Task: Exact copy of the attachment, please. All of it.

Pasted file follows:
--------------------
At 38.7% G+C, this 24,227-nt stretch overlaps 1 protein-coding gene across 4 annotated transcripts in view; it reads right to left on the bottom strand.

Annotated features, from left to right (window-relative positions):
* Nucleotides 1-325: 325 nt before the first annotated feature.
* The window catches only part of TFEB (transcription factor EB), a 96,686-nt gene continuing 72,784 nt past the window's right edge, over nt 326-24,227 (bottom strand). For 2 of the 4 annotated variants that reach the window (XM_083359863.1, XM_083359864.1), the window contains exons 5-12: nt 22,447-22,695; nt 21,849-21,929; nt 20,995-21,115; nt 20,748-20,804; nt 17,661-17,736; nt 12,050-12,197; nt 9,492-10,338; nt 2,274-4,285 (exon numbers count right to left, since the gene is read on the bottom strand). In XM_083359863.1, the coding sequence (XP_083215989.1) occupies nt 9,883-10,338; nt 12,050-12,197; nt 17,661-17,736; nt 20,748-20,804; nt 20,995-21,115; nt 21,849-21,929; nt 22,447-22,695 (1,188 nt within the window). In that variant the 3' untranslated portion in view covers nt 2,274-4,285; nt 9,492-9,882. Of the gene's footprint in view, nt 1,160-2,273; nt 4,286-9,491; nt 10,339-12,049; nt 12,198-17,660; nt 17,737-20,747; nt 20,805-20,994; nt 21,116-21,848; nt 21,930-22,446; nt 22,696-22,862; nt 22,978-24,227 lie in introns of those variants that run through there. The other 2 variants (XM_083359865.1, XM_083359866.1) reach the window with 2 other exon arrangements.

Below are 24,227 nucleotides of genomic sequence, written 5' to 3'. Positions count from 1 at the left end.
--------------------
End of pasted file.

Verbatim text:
At 38.7% G+C, this 24,227-nt stretch overlaps 1 protein-coding gene across 4 annotated transcripts in view; it reads right to left on the bottom strand.

Annotated features, from left to right (window-relative positions):
* Nucleotides 1-325: 325 nt before the first annotated feature.
* The window catches only part of TFEB (transcription factor EB), a 96,686-nt gene continuing 72,784 nt past the window's right edge, over nt 326-24,227 (bottom strand). For 2 of the 4 annotated variants that reach the window (XM_083359863.1, XM_083359864.1), the window contains exons 5-12: nt 22,447-22,695; nt 21,849-21,929; nt 20,995-21,115; nt 20,748-20,804; nt 17,661-17,736; nt 12,050-12,197; nt 9,492-10,338; nt 2,274-4,285 (exon numbers count right to left, since the gene is read on the bottom strand). In XM_083359863.1, the coding sequence (XP_083215989.1) occupies nt 9,883-10,338; nt 12,050-12,197; nt 17,661-17,736; nt 20,748-20,804; nt 20,995-21,115; nt 21,849-21,929; nt 22,447-22,695 (1,188 nt within the window). In that variant the 3' untranslated portion in view covers nt 2,274-4,285; nt 9,492-9,882. Of the gene's footprint in view, nt 1,160-2,273; nt 4,286-9,491; nt 10,339-12,049; nt 12,198-17,660; nt 17,737-20,747; nt 20,805-20,994; nt 21,116-21,848; nt 21,930-22,446; nt 22,696-22,862; nt 22,978-24,227 lie in introns of those variants that run through there. The other 2 variants (XM_083359865.1, XM_083359866.1) reach the window with 2 other exon arrangements.

Below are 24,227 nucleotides of genomic sequence, written 5' to 3'. Positions count from 1 at the left end.